- Medical/Developmental conditions, such as ADD, Aspergers, diabetes, sensory processing issues, and dyslexia. Undiagnosed dyslexia may be occurring in as many as 1 in 5 children.
- Unfamiliar modes of assessment. Remember Thorndyke ?. Let’s say a class has been preparing for End of Course exams using paper and pencil multiple choice tests. When the exam arrives, it’s computerized or it utilizes dependent scoring (two part questions in which the student must get Part A correct in order to receive points for Part B even if they get the answer to Part B correct). Or, let’s say the exam arrives and it’s short answer and essay questions only. Or perhaps the students have practiced essay writing on paper but for the test their essay must be word processed. Or they’ve always been allowed all the time they want to complete the practices but the test is timed. Because the students have not practiced these particular modes of assessment, their performance is likely to suffer. The exception? High SES and educated parents bolster student performance in unfamiliar situations.
- Unfamiliar permutations of content. This blurs the line a bit between context, content and cognitive type, but the basic idea is that students are not given opportunities to practice the content as it appears on the test. For example, they might study literature in preparation for the PARCC test in grade 10, but when the test arrives it is found to contain passages of literature from the 19th century, with major differences in word choice and syntax than modern literary pieces. If students have not practiced with 19th century literary pieces, they will not perform as well on the test.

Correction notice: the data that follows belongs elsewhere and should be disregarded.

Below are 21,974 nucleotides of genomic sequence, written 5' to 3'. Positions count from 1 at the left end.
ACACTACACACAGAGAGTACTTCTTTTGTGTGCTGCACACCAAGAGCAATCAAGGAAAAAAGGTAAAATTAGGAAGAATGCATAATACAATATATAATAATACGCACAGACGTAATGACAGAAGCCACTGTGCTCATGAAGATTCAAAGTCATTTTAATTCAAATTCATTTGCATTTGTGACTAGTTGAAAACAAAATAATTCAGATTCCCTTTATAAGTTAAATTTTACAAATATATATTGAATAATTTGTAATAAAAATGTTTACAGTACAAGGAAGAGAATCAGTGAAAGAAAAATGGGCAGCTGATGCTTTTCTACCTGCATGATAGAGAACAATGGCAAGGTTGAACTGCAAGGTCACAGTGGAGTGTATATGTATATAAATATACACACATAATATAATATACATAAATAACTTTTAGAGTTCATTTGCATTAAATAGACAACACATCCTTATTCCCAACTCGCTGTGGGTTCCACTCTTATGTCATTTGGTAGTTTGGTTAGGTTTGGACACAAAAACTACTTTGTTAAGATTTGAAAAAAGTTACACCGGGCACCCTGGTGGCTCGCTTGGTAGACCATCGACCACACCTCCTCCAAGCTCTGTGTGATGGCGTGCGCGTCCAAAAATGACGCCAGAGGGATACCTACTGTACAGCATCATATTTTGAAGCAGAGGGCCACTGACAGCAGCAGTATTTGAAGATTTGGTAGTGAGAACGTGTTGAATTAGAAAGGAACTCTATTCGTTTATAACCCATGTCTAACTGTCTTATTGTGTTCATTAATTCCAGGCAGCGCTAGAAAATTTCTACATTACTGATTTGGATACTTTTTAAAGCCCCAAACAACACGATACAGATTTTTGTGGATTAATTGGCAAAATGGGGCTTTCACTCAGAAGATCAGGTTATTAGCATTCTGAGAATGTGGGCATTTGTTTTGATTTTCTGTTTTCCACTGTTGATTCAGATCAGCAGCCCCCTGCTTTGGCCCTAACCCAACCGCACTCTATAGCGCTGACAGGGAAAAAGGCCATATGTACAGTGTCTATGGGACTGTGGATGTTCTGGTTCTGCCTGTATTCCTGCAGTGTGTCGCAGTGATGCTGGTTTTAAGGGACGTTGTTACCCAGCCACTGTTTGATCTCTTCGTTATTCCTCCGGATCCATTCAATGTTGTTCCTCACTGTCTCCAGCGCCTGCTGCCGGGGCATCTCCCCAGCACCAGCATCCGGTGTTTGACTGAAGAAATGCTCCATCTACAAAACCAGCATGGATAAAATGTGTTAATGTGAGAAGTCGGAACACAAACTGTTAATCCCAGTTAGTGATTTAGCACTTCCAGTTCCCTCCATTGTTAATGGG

- Unfamiliar cognitive demand. This is when students are given practice with items that only require low cognitive demand and then are presented with test items that require higher order thinking skills. If they only ever do multiple choice tests, they are less likely to do well on a test asking for an extended essay. Again, higher levels of cultural capital ameliorate this for some kids. Sometimes this is driven by low-level state tests, in which case the school must make sure that the activity of the classroom exceeds the cognitive demands of the state test. Children who are taught to go high will always be able to go low; the reverse is not true.
Some of these things are beyond a school or teacher’s control: we can’t make sure every child goes to bed at a reasonable time or prevent divorces or other family stress. But some things are attainable: Texas now offers free breakfast and lunch to all students, which makes hunger a far less likely circumstance, at least during school hours. One thing we absolutely can control is making sure that the activities children encounter in the classroom parallel or exceed what they will find on assessments, particularly on demanding assessments like the PARCC, Smarter Balanced and ACT/SAT tests. And we can remind ourselves that how we interpret behavior and performance depends greatly on which side of the desk we’re sitting.
If you would like help aligning the work of your classrooms to the demands of the state or other external tests, or if you’d like help designing curriculum that offers students the kind of higher-order thinking skills that will benefit them in assessment situations, Contact Us! We would love to help your school or district improve learning for all students.